By 2050, global average temperature could be between 1.4°C and 3°C warmer than it was just a couple of decades ago, according to a new study that seeks to address the largest sources of uncertainty in current climate models. That's substantially higher than estimates produced by other climate analyses, suggesting that Earth's climate could warm much more quickly than previously thought.
Many factors affect global and regional climate, including planet-warming "greenhouse" gases, solar activity, light-scattering atmospheric pollutants, and heat transfer among the land, sea, and air, to name just a few. There are so many influences to consider that it makes determining the effect of any one factor—despite years and sometimes decades of measurements—difficult.
Daniel Rowlands, a climate scientist at the University of Oxford in the United Kingdom, and his colleagues took a stab at addressing the largest sources of short-term climate uncertainty by modifying a version of one climate model used by the United Kingdom's meteorological agency. In their study, the researchers tweaked the parameters that influence three factors in the model: the sensitivity of climate to changes in the concentration of carbon dioxide in the atmosphere, the rate at which oceans absorb heat from the atmosphere, and the amount of cooling from light-scattering aerosols in the atmosphere.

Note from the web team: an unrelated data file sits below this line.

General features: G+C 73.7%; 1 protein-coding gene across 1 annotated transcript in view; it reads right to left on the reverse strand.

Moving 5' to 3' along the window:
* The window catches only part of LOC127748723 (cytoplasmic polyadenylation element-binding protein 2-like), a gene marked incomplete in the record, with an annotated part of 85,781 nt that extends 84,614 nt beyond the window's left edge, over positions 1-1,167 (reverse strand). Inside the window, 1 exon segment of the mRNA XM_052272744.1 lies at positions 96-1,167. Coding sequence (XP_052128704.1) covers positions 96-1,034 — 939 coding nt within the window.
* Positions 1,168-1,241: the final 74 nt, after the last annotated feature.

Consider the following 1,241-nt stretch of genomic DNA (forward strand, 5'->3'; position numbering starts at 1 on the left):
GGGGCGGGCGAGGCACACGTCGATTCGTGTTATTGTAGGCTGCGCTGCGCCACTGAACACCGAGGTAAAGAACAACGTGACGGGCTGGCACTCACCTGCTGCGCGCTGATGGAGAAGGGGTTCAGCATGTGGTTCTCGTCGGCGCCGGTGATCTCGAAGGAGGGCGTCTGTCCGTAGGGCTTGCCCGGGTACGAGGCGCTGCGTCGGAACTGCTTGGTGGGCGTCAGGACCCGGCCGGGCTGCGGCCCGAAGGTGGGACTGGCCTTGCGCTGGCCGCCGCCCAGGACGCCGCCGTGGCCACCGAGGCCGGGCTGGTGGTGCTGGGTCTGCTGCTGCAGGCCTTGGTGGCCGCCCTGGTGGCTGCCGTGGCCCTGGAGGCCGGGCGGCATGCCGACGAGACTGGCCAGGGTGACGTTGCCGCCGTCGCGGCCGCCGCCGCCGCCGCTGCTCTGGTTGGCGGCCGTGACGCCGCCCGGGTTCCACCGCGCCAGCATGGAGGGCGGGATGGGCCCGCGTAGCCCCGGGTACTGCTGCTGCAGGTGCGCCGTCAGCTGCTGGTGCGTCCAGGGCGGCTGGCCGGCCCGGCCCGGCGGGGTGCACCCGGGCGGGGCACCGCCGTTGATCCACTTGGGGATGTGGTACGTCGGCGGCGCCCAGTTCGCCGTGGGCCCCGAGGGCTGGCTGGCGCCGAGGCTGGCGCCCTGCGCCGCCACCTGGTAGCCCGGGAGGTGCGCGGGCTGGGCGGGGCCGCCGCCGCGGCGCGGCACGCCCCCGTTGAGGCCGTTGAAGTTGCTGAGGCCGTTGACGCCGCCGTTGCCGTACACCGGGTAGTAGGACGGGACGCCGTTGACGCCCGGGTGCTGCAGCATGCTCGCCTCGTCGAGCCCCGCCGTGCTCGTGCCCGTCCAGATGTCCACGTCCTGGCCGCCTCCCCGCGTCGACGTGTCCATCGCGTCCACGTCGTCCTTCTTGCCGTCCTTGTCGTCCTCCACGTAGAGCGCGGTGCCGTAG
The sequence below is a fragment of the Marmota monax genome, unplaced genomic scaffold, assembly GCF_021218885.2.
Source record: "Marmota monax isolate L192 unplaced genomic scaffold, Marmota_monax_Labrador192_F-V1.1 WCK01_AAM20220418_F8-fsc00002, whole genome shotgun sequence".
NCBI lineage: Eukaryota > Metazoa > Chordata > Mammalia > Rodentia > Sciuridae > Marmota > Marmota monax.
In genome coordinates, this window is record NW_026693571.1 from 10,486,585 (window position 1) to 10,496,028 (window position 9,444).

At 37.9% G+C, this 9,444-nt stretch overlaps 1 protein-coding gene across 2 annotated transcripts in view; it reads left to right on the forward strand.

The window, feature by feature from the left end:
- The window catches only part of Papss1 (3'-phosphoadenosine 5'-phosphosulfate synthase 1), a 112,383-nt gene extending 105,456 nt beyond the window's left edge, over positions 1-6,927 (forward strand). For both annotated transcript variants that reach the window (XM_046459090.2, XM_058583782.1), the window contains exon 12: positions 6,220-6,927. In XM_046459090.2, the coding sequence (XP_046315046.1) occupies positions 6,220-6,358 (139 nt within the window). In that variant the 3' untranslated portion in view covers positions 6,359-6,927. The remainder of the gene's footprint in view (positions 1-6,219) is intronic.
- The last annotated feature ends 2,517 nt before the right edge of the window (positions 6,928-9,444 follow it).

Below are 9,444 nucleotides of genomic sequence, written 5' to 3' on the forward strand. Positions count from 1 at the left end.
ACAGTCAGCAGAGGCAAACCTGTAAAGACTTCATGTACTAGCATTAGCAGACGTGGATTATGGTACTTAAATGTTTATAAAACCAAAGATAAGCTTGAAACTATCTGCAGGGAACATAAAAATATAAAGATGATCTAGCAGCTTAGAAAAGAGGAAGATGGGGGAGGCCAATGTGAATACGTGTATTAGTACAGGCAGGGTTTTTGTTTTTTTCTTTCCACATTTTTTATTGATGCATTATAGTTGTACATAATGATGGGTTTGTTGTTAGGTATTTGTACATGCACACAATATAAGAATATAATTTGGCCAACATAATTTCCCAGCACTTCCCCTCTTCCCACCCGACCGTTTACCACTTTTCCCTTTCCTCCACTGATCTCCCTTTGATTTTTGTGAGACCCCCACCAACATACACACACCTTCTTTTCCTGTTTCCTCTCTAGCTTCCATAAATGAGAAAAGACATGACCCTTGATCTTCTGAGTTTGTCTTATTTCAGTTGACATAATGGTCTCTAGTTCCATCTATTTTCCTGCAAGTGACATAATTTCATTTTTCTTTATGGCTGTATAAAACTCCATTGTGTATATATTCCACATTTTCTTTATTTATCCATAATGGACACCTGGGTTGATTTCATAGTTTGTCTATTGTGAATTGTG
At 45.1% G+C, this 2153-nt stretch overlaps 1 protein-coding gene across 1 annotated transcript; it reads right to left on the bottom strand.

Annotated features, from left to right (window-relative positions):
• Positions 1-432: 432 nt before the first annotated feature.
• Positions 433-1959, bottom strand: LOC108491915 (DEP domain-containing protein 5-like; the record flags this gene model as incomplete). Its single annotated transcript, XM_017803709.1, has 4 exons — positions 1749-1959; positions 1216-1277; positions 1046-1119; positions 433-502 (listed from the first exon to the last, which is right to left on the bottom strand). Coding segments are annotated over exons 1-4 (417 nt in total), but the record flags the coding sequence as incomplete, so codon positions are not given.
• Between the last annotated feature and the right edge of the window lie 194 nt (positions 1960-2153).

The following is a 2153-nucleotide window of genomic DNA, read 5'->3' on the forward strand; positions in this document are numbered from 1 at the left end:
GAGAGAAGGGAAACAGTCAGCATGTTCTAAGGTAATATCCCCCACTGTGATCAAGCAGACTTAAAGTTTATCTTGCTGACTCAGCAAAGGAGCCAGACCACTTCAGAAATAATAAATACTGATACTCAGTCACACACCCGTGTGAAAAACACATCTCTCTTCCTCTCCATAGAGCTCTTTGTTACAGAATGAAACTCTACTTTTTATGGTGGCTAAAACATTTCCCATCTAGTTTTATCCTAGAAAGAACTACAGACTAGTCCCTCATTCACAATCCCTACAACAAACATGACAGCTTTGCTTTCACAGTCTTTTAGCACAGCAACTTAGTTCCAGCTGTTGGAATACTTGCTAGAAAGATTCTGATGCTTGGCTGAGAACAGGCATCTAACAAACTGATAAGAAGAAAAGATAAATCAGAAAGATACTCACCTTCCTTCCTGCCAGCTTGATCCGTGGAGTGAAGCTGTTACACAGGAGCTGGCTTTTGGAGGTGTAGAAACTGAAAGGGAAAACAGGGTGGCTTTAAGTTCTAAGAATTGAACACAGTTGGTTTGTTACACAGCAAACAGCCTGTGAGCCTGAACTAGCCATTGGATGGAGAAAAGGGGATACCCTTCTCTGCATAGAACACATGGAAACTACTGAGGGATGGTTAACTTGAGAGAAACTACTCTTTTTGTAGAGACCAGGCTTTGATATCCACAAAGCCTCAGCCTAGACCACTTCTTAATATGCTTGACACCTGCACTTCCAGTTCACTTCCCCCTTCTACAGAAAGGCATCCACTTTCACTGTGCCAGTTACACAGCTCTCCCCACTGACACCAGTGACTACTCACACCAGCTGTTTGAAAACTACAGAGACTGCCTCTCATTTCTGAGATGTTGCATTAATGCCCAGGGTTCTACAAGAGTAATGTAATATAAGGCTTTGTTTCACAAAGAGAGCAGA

Then the team analyzed the results of thousands of climate simulations—each of which had a slightly different combination of parameters—that covered the years between 1920 and 2080, Rowlands says. All of the simulations assumed that future concentrations of greenhouse gases would rise from today's 392 parts per million to 520 ppm by 2050. Each of the runs also allowed for variations in solar activity (which would affect how much the sun's radiation warms Earth) and rates of volcanic activity (which would influence the concentrations of planet-cooling sulfate aerosols in the atmosphere).
The team discarded results of simulations that didn't match observations of regional climate in more than 20 land areas and ocean basins from 1960 to today. Of those that passed this test, those considered statistically most likely—the two-thirds of those that best matched previous climate observations—suggest that global average temperature in 2050 will be between 1.4°C and 3°C warmer than the global average measured between 1961 and 1990. All of the simulations that matched recent climate patterns suggested warming would be at least 1°C, the researchers report online today in Nature Geoscience.
The higher end of the team's range of likely warming scenarios is between 0.5°C and 0.75°C warmer than the scenarios published in the last report of the Intergovernmental Panel on Climate Change, Rowlands says. "These sorts of numbers haven't been seen in other complex climate models."
"I think people will be very interested in taking a close look" at details of the simulations that yielded unusually high estimates of warming to ensure the results are credible, says Isaac Held, a climate scientist with the National Oceanic and Atmospheric Administration in Princeton, New Jersey. Nevertheless, he notes, the team's set of simulations is a valuable resource for further analysis of climate change. Eventually, he suggests in a commentary in Nature Geoscience, results of the new study may help scientists not only quantify the uncertainty in climate analyses but also reduce it.